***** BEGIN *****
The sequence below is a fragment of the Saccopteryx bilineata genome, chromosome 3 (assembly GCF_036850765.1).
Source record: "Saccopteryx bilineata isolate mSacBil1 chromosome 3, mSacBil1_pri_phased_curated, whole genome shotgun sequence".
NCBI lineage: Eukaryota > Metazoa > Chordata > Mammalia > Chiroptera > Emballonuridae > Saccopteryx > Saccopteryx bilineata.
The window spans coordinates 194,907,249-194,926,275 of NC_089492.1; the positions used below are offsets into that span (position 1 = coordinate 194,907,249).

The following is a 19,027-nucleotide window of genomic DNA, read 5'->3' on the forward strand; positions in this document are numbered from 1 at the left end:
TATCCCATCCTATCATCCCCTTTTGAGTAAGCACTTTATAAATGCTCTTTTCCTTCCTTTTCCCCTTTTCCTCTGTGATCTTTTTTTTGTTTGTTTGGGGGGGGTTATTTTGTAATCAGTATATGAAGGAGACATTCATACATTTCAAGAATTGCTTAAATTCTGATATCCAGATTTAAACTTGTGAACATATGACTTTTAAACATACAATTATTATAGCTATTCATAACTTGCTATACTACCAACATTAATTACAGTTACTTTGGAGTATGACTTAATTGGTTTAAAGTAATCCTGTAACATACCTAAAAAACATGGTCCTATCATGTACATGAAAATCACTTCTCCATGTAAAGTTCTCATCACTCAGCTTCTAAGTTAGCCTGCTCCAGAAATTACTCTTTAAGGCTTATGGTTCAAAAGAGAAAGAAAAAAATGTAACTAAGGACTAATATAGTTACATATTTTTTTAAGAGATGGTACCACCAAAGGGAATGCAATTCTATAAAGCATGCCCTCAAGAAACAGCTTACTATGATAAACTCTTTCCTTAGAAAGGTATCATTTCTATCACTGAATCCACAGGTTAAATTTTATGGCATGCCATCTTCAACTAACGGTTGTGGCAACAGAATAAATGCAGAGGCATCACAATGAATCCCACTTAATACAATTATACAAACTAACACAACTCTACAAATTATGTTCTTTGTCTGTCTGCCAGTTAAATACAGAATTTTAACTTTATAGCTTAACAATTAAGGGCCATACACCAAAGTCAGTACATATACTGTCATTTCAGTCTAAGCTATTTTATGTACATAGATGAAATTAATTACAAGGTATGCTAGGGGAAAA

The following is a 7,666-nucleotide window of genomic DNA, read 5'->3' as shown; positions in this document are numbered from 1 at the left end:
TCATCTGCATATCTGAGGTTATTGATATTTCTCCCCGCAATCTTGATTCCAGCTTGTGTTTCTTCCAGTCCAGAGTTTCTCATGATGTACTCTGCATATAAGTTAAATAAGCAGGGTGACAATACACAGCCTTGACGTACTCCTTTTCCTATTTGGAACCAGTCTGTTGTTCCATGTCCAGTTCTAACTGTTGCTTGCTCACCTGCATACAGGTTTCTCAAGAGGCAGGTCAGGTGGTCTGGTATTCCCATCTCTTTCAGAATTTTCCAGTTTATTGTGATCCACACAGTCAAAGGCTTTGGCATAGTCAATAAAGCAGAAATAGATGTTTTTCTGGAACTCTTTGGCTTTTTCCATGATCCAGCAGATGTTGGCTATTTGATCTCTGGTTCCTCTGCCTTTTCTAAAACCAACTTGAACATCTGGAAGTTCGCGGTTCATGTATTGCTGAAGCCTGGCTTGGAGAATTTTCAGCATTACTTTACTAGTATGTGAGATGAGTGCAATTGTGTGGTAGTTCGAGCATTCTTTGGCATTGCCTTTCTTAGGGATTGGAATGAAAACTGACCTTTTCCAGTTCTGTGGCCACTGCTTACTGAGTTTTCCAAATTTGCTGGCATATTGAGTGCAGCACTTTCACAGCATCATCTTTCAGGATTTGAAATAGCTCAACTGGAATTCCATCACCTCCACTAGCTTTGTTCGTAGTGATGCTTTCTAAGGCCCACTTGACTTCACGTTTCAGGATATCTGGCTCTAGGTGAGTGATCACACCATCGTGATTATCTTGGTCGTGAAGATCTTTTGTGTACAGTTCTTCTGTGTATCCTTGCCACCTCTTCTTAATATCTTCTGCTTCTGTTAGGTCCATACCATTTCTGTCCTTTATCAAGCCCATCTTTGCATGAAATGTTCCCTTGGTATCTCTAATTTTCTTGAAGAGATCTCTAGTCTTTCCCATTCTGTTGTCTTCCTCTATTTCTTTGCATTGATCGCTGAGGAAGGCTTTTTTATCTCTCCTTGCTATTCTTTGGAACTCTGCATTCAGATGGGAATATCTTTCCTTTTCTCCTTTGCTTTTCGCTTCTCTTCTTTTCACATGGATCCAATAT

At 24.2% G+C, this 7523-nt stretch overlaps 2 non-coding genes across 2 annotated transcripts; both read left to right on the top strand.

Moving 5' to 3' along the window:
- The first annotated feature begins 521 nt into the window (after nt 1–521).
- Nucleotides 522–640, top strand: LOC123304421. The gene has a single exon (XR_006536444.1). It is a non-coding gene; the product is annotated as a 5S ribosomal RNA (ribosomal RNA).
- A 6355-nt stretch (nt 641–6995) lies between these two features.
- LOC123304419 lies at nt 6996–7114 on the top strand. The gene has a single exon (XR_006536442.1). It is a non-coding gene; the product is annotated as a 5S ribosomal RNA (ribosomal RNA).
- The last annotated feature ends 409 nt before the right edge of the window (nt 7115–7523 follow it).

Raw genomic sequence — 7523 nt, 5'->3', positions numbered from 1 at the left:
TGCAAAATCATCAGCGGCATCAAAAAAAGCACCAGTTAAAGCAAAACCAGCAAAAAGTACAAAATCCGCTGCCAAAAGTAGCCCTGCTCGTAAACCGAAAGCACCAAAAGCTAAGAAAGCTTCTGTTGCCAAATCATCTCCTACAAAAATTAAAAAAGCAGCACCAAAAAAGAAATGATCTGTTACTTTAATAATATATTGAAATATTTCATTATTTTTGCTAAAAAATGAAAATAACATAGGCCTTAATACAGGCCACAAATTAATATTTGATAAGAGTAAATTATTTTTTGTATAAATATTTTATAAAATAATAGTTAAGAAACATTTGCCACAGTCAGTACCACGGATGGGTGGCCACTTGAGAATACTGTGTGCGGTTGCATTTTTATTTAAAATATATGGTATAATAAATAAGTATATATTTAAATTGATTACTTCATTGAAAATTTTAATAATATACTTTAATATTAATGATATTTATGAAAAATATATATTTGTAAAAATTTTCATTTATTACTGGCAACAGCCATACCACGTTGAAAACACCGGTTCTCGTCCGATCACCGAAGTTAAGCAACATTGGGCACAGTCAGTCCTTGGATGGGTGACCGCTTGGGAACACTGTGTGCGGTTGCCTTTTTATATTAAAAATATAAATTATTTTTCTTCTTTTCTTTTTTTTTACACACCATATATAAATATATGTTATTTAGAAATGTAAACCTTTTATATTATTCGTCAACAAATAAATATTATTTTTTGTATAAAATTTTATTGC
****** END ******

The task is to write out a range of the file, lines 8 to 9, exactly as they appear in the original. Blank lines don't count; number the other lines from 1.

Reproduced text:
TCATCTGCATATCTGAGGTTATTGATATTTCTCCCCGCAATCTTGATTCCAGCTTGTGTTTCTTCCAGTCCAGAGTTTCTCATGATGTACTCTGCATATAAGTTAAATAAGCAGGGTGACAATACACAGCCTTGACGTACTCCTTTTCCTATTTGGAACCAGTCTGTTGTTCCATGTCCAGTTCTAACTGTTGCTTGCTCACCTGCATACAGGTTTCTCAAGAGGCAGGTCAGGTGGTCTGGTATTCCCATCTCTTTCAGAATTTTCCAGTTTATTGTGATCCACACAGTCAAAGGCTTTGGCATAGTCAATAAAGCAGAAATAGATGTTTTTCTGGAACTCTTTGGCTTTTTCCATGATCCAGCAGATGTTGGCTATTTGATCTCTGGTTCCTCTGCCTTTTCTAAAACCAACTTGAACATCTGGAAGTTCGCGGTTCATGTATTGCTGAAGCCTGGCTTGGAGAATTTTCAGCATTACTTTACTAGTATGTGAGATGAGTGCAATTGTGTGGTAGTTCGAGCATTCTTTGGCATTGCCTTTCTTAGGGATTGGAATGAAAACTGACCTTTTCCAGTTCTGTGGCCACTGCTTACTGAGTTTTCCAAATTTGCTGGCATATTGAGTGCAGCACTTTCACAGCATCATCTTTCAGGATTTGAAATAGCTCAACTGGAATTCCATCACCTCCACTAGCTTTGTTCGTAGTGATGCTTTCTAAGGCCCACTTGACTTCACGTTTCAGGATATCTGGCTCTAGGTGAGTGATCACACCATCGTGATTATCTTGGTCGTGAAGATCTTTTGTGTACAGTTCTTCTGTGTATCCTTGCCACCTCTTCTTAATATCTTCTGCTTCTGTTAGGTCCATACCATTTCTGTCCTTTATCAAGCCCATCTTTGCATGAAATGTTCCCTTGGTATCTCTAATTTTCTTGAAGAGATCTCTAGTCTTTCCCATTCTGTTGTCTTCCTCTATTTCTTTGCATTGATCGCTGAGGAAGGCTTTTTTATCTCTCCTTGCTATTCTTTGGAACTCTGCATTCAGATGGGAATATCTTTCCTTTTCTCCTTTGCTTTTCGCTTCTCTTCTTTTCACATGGATCCAATAT

At 24.2% G+C, this 7523-nt stretch overlaps 2 non-coding genes across 2 annotated transcripts; both read left to right on the top strand.